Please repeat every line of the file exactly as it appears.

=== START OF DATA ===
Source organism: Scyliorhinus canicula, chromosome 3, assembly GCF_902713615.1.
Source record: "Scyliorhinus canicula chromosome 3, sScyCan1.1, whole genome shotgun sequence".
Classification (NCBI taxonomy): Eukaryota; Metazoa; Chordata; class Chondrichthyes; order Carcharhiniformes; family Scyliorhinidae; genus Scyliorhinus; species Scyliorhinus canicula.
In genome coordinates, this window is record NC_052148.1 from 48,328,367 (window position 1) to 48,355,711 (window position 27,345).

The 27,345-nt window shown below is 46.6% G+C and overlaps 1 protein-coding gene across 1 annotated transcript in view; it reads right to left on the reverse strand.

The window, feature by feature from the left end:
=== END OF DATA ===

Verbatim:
Source organism: Scyliorhinus canicula, chromosome 3, assembly GCF_902713615.1.
Source record: "Scyliorhinus canicula chromosome 3, sScyCan1.1, whole genome shotgun sequence".
Classification (NCBI taxonomy): Eukaryota; Metazoa; Chordata; class Chondrichthyes; order Carcharhiniformes; family Scyliorhinidae; genus Scyliorhinus; species Scyliorhinus canicula.
In genome coordinates, this window is record NC_052148.1 from 48,328,367 (window position 1) to 48,355,711 (window position 27,345).

The 27,345-nt window shown below is 46.6% G+C and overlaps 1 protein-coding gene across 1 annotated transcript in view; it reads right to left on the reverse strand.

The window, feature by feature from the left end: